Ecoatlas dataset


EcoMAP (Ecological Mapping Analysis and Protocols) is a suite of geospatial data sets and analysis applications which has been developed by GeoInsight Corporation and A.M. Turner and Associates over the past three years with support from a number of government agencies. EcoMAP is built on the premise that by aggregating diverse data sets to a common geographic framework, spatial analysis can be used to derive and present complex ecological information. Such information is needed to guide the development of consistent policies and programs which are required for conservation and sustainable resource management. Parts of the EcoMAP database have also been used to present a national perspective of many ecological themes through the National Atlas of Canada. In order to provide continuity the EcoMAP name has been adopted for the National Atlas ecological module. The EcoATLAS layer uses the Ecological Framework of Canada as the common framework for data and analysis. Ecozones - First Level The most generalized level in the framework is the ecozone. The country was grouped according to very broad physiographic and ecological similarities into 15 ecozones. These have been described previously by Wiken (1986). Ecoprovinces - Second Level The next level in the ecological framework is the ecoprovince. The ecozones were subdivided into smaller units based on finer categories of physiographic similarities. There are 53 units at the terrestrial ecoprovince level. Ecoprovinces are a useful ecosystem intermediate scale for national and regional planning and reporting purposes. Ecoregions - Third Level The ecological framework is divided into a total of 194 ecoregions (217 areas). Each ecoregion has a name, which is normally based on a prominent biophysical or physiographic feature within the ecoregion. The elements used to guide the consistent formulation of national ecoregions were the published national maps on climate (Ecoregions Working Group 1989), physiography (Bostock 1970), and existing provincial ecological frameworks. Wherever available, more detailed provincial climate and physiographic information was used, as well as geologic and vegetation cover information. Consultation between federal and provincial/territorial authorities ensured that local perceptions of the landscape were incorporated into the ecoregion construction. Ecodistricts - Fourth Level A similar process was followed to further subdivide ecoregions into 1021 ecodistricts. Each ecodistrict is characterized by relatively homogeneous biophysical and climatic conditions. The differentiating characteristics of ecodistricts are: regional landform, local surface form, permafrost distribution, soil development, textural group, vegetation cover/land use classes, range of annual precipitation, and mean temperature. Ecodistrict size is a function of regional variability of these defining attributes, and minimum size is approximately 100,000 ha. Ecodistricts are designed for use at a map scale of 1:1 million to 1:2 million. For free download from GeoGratis the ecodistrict framework has been tagged with a number of attributes to be used for display or analysis. The following table describes these attributes and the field names under which they are found in the database that accompanies the GIS file. Note that the ecodistricts are numbered from 1 to 1031. Of these ten are considered to be empty polygons because they are totally within bodies of water i.e. Great Slave Lake. These ten ecodistricts are 172, 240, 330, 673, 719, 721, 722, 725, 842 and 845. There are also a number of very small polygons with a class number of (0) which represent water areasFiles include ecoatlas shapefiles, excel descriptions and ecoatlas report (Identifying minimum sets of conservation sites for representing biodiversity in Canada: A Complementary Approach, Technical report by Canadian Wildlife Service, 1999)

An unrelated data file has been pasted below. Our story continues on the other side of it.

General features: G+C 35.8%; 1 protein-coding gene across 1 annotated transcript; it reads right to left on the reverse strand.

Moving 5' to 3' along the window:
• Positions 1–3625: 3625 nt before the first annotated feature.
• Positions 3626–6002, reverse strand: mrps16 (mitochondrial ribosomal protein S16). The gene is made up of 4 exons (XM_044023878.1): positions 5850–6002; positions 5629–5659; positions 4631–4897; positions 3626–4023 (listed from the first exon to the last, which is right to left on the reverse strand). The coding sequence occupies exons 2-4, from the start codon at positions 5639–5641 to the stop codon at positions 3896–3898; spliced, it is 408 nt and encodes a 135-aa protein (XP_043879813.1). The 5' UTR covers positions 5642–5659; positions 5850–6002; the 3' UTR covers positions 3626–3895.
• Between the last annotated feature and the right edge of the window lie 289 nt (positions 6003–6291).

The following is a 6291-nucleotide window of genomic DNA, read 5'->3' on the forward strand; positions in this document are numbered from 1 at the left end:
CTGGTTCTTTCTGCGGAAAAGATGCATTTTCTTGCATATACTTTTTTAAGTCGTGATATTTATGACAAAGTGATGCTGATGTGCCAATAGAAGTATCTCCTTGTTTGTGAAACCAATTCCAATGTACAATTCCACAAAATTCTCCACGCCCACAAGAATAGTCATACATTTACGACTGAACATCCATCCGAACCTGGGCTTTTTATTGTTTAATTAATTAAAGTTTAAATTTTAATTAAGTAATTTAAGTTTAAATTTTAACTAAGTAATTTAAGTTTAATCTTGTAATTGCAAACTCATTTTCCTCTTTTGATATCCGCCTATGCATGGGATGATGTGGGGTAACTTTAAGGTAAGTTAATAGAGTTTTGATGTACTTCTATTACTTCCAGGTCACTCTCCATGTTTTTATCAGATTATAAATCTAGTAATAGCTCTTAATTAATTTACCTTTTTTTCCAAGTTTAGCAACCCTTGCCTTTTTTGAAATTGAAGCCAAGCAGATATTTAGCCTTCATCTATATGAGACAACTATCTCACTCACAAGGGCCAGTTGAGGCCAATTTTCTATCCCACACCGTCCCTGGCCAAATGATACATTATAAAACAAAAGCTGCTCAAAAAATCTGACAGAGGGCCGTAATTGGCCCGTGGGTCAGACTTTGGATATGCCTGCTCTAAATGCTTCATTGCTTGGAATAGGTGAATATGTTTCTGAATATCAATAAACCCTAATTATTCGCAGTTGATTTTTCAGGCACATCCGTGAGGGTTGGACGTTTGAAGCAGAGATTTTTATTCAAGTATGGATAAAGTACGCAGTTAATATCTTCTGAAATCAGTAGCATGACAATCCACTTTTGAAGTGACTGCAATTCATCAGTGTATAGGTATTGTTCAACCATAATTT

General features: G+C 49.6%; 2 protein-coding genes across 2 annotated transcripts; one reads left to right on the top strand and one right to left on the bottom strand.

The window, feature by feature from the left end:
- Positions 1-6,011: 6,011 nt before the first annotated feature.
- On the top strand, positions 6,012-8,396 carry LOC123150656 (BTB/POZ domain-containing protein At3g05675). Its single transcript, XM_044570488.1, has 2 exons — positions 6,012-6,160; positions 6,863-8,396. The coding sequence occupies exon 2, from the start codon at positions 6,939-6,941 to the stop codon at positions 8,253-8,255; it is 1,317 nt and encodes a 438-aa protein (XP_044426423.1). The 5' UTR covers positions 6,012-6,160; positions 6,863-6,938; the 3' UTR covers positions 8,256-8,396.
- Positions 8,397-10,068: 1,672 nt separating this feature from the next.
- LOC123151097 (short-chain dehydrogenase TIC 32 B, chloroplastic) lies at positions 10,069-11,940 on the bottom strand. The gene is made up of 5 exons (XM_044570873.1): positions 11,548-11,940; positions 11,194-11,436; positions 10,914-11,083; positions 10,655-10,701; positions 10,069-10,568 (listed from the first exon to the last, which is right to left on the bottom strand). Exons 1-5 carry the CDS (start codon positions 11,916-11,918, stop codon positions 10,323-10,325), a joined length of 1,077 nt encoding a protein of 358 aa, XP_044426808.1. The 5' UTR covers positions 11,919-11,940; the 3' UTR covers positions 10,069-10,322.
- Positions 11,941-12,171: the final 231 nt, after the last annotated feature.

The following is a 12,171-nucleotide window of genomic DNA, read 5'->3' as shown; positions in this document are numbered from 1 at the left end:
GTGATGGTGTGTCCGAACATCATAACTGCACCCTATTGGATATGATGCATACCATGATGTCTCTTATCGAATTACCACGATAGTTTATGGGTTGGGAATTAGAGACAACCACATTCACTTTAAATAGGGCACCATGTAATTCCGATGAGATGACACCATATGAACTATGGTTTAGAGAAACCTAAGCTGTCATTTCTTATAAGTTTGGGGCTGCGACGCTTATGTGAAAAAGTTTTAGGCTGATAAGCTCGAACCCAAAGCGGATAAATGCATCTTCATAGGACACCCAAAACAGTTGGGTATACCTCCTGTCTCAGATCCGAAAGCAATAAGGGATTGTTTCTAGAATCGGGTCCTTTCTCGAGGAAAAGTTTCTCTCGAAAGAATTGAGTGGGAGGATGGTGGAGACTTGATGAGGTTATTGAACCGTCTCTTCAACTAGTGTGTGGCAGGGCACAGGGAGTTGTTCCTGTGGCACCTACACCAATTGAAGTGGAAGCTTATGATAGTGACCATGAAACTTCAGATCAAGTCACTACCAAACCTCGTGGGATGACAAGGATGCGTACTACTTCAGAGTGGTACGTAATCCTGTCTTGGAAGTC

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Last updated November 12, 2014
Created November 12, 2014
Format ZIP
License Creative Commons Attribution Share-Alike
createdover 4 years ago
on same domain1
resource group id96e00939-80ac-433d-b09f-8562b286c88b
revision id7d9ad4ca-0bf3-4412-afe8-a35a38d30ed9
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